“We have a hard time trying to explain to people that, yes, we have a school that’s consecutively failing, and that’s when the RSD comes into play,” she said. “But we encourage people to really look at the growth numbers versus the letter grades.”

In 2008, about 80 percent of schools had an SPS below 75, or failing by state standards, she said. “We’re now at about 50 percent.” Four months down the road, when school performance scores are released again, “we’re confident that the 50 percent mark is going to decrease even more dramatically.”

Schaumburg will be run by ReNEW Schools charter network next year; Crescent City Schools will run Habans. RSD Superintendent Patrick Dobard has said that he is optimistic about the future of failing schools being handed over to charter operators.

Students assigned in main round of OneAppAssigned to “C” or better schools“D” schools (including default)“F” schools (including default)“T” schools (failing but under new management)No grade (private or not graded yet)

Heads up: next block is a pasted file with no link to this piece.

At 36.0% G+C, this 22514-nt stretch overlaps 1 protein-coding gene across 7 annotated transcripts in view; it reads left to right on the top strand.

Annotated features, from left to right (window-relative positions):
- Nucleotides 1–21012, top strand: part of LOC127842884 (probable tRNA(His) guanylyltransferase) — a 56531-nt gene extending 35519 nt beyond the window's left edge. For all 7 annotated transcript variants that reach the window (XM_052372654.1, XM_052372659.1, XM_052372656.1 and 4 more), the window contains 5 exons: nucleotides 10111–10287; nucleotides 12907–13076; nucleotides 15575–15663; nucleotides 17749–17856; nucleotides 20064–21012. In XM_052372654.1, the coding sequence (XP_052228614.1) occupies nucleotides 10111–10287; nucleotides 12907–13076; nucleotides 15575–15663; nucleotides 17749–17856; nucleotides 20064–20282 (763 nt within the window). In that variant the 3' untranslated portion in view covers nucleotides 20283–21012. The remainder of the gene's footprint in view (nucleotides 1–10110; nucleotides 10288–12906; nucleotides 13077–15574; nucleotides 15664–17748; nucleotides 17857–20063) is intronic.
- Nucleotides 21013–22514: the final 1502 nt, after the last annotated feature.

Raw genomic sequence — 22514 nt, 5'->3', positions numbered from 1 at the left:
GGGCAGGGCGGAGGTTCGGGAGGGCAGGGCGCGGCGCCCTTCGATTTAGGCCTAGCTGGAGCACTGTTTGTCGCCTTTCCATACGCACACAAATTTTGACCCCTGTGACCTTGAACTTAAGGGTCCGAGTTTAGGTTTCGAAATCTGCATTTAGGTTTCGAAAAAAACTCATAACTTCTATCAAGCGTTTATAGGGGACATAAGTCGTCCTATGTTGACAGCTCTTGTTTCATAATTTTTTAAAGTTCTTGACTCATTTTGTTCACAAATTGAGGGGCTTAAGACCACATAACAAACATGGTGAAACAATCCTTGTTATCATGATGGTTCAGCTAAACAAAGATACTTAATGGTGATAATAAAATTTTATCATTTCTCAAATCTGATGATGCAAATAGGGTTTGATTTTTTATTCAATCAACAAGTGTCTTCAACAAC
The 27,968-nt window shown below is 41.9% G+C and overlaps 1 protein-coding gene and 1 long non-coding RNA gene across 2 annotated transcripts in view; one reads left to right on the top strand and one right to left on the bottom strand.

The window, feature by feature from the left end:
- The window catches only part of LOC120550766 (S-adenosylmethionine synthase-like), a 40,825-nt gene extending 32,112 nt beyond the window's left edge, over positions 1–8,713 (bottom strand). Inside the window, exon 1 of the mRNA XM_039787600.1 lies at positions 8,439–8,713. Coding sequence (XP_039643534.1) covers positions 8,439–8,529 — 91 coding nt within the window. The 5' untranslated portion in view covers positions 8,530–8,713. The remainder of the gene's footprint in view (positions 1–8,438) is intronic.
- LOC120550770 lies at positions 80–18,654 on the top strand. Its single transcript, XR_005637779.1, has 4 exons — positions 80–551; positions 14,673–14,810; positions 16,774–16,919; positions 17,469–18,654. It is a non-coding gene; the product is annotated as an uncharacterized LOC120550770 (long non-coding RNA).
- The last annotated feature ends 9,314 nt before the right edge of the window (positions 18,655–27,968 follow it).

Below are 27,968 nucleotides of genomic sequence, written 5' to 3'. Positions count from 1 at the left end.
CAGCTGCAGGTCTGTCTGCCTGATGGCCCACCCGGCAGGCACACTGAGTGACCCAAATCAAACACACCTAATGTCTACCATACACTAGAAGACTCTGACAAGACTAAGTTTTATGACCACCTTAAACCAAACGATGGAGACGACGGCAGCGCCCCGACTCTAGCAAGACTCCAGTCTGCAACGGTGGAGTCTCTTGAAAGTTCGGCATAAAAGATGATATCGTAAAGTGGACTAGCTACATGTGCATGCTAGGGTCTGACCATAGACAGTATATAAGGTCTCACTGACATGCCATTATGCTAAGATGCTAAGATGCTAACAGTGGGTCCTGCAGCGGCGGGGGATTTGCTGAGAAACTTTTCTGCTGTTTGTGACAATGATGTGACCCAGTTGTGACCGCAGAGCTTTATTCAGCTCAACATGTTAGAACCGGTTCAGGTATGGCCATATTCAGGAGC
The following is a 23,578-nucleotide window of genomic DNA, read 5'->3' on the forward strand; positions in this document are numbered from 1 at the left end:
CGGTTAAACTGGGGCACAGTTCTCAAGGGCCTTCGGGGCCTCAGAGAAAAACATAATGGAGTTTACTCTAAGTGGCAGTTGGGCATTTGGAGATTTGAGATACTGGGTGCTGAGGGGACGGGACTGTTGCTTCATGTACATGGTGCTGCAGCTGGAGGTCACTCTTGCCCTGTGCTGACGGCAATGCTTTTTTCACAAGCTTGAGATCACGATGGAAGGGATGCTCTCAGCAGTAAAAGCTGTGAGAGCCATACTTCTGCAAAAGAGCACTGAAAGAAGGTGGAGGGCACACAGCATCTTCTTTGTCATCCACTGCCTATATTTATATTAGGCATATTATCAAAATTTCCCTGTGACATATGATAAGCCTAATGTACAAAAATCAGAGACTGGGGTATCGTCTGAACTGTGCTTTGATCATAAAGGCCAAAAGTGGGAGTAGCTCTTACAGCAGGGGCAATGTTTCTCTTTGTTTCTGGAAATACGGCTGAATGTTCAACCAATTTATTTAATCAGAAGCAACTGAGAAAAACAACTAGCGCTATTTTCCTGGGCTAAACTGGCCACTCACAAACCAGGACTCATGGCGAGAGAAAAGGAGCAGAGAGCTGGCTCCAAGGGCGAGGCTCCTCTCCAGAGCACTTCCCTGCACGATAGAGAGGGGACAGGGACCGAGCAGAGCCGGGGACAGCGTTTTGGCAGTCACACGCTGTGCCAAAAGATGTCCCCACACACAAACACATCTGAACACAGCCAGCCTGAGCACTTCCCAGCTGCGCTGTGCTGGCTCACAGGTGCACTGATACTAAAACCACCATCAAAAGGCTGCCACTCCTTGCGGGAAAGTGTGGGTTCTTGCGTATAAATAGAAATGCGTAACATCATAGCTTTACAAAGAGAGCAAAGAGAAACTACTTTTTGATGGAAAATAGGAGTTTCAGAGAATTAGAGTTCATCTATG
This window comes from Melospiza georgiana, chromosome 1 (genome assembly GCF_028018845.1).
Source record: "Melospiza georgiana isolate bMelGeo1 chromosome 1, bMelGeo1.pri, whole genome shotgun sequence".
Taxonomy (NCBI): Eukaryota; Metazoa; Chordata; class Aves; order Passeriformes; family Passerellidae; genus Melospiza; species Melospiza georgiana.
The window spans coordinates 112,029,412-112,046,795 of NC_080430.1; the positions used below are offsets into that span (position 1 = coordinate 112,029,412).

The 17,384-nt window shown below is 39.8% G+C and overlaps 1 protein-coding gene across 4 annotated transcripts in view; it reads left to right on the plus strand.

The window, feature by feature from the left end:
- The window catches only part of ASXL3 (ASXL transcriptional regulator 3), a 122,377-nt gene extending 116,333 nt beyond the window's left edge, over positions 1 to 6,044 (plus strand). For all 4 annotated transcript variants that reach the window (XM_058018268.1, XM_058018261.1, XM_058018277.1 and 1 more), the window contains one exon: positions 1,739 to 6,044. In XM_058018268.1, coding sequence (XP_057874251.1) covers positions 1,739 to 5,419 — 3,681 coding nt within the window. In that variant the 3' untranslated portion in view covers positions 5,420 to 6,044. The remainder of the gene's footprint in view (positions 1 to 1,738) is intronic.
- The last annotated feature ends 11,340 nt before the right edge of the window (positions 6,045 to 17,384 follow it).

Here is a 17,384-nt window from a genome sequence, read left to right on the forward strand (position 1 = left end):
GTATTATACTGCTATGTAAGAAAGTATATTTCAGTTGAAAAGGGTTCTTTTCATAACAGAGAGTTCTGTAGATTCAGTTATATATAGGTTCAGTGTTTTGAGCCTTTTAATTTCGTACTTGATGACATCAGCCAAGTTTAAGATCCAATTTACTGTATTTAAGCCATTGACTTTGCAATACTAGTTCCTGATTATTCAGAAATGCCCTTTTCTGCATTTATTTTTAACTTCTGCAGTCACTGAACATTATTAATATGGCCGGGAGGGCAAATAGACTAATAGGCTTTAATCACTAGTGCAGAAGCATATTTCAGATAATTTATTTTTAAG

Abramson 279 27 38173 28 13
Henderson79fewer than 10511311fewer than 5

Many parents didn’t exercise choice

In some cases, notably at Johnson and Abramson, had families elected to apply to schools using the OneApp process, their kids might be headed to better schools.

Students at failing schools had to rank their top eight choices on OneApp, the city’s uniform application. Those who didn’t apply anywhere were automatically assigned to the nearby school with guaranteed seats, which generally aren’t much better than the ones those students just left.

That’s what happened to many students at Johnson and Abramson:

  • 59 percent of Johnson students didn’t fill out a OneApp application, so they’re headed to the F-rated Banneker.

  • 33 percent of Abramson students didn’t fill out an application, so they’ll go to Schaumburg, another F school.

Because Mays’ charter was revoked and wasn’t taken over by another operator, those students got preferential treatment in the application process.*

Getting parents to exercise their choices can be a challenge, said Ethan Ashley, Louisiana director of community outreach for the Black Alliance for Educational Options, a school-choice advocacy group. In situations like these, communication is critical, he said.

“I think if you tell any parent, ‘This OneApp application will allow your child to get into a school to perform on a higher level … most parents would be like, ‘Sign me up for that,’” Ashley said.